On the other hand, with the system 100 of
A related use for such a system is in enforcing position or trading limits on particular parties. For example, with the system 100 of
The following describes a system 10, shown in
All unique, filtered positions from the filter process may be contained in a CUSIP processing list file 16. The CUSIP processing list file 16 may contain, among other things, the following attributes: CUSIP, issue ID (e.g., a firm's internal product identifier, product description, security type code, Issuer status, Guarantor status, Custodian status, date processed, data received, issuer ID, guarantor ID, and custodian ID. The first four of these attributes (i.e., CUSIP, issue ID, product description, security type code) may be populated with data from the CUSIP inventory file 12. The data for the other attributes may be populated at differing points along the linking process of the system 10, as described in more detail below.
A role linking system 18 may then perform the operation of linking the names of parties assuming or fulfilling various roles with respect to the securities product, as stored in a products database 19 to more detailed data records about the parties in the party database 105. Those links are stored in the records 108 of the products-role database 104. The problem with the data in the products database 19 is, as described above, the party information is often inaccurate, incomplete and/or inconsistent. For example, a number of different names may be used to identify a single party. Accordingly, based on the linking operation, the role linking system 18 may populate the fields of the records of the products-role database 104 such that unique identifier are used consistently in the records 18 of the products-role database 104 to identify respective parties. The role linking system 108 may be implemented as one or more networked computer devices programmed to perform the functions described herein.
According to various embodiments, the products database 19 may include records 20, such as shown in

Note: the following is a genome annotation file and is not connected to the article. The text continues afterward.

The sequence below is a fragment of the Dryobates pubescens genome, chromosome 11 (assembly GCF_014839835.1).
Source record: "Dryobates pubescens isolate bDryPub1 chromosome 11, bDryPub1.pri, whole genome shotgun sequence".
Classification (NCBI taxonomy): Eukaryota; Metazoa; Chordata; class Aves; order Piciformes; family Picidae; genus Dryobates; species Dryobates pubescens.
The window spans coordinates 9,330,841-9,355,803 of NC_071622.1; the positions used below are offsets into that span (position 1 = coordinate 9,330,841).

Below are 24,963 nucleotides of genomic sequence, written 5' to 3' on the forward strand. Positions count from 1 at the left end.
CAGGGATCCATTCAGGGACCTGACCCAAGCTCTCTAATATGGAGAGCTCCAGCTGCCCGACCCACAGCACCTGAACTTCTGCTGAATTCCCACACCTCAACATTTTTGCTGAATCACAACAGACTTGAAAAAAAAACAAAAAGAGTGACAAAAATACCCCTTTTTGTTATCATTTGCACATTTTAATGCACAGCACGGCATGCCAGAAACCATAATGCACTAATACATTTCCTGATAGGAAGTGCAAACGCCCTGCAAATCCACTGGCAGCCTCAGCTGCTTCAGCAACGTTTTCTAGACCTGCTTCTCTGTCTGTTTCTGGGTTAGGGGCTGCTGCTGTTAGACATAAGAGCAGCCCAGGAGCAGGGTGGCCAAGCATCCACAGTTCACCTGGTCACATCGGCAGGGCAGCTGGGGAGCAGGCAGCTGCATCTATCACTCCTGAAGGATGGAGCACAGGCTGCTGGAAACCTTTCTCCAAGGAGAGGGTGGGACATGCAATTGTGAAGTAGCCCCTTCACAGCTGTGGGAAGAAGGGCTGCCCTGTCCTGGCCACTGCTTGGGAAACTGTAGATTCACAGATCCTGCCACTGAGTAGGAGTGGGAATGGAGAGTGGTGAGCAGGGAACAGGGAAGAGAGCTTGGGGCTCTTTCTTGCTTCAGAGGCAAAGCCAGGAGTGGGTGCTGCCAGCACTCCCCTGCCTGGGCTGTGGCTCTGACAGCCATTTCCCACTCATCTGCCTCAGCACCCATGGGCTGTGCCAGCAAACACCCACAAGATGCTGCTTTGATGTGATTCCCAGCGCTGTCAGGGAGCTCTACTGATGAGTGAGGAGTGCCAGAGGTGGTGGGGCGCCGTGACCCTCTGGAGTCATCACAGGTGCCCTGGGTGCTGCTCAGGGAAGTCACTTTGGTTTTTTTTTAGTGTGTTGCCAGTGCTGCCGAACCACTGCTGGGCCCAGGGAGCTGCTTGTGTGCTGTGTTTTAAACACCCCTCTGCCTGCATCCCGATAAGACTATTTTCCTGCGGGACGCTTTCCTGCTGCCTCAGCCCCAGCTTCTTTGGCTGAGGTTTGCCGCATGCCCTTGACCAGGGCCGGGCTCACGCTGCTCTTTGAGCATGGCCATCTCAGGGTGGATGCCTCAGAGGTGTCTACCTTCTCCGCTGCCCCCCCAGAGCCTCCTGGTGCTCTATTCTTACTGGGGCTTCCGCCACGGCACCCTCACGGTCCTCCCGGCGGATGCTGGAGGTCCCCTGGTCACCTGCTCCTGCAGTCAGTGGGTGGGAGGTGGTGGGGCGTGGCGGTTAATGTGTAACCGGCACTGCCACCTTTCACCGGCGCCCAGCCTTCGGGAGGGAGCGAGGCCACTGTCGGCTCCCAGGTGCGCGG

If the role linking system 18 is able to make a link between a party performing a role (e.g., issuer, guarantor, custodian) with respect to a product and a party record in the party database 105, then the role linking system 18 may update the relevant status field in the CUSIP processing list file 16 to show that a link has been established. For example, using codes described in more detail below, the role linking system 18 may update the Issuer status field of the CUSIP processing list file 16 when a link to a party record has been made for the issuer of the product. Similarly, the role linking system 18 may update the Guarantor status field and/or the Custodian status field of the CUSIP processing list file 16 when a link to a party record has been made for the guarantor and/or custodian of the product, respectively.
In order to correctly and accurately identify the relevant parties, the role linking system 18 links the identified issuer and/or guarantor and/or custodian to party records stored in the party database 105 that contain more detailed information about the parties. The established links between the issuer/guarantor/custodian and the party data may be stored in the products-role database 104. That is, the products-role database 104, as discussed above, may contain links (e.g., fields 113, 116 and 119 in
Also, based on the linking operation, the role linking system 18 may periodically (such as daily, for example) publish a daily refresh table (DRT) 30. The DRT 30 may include a cross-reference table linking product, role (e.g., issuer, guarantor, custodian), and party. The DRT 30 may further include the relevant role data from the products database 19 for the product, the party data for the various role players from the party database 105, as well as ratings/industry data (such as credit ratings). The DRT 30 may be published to end users of the system 10, such as end-users at terminals 34.
As mentioned above, the role linking system 18 may update fields in the CUSIP processing list file 16 to indicate the status of the linking operation for the various role players. According to various embodiments, the following role player status codes may be used:
Issuer/Guarantor/Custodian ID to Party DB ID
Work item created, reviewed and unable to link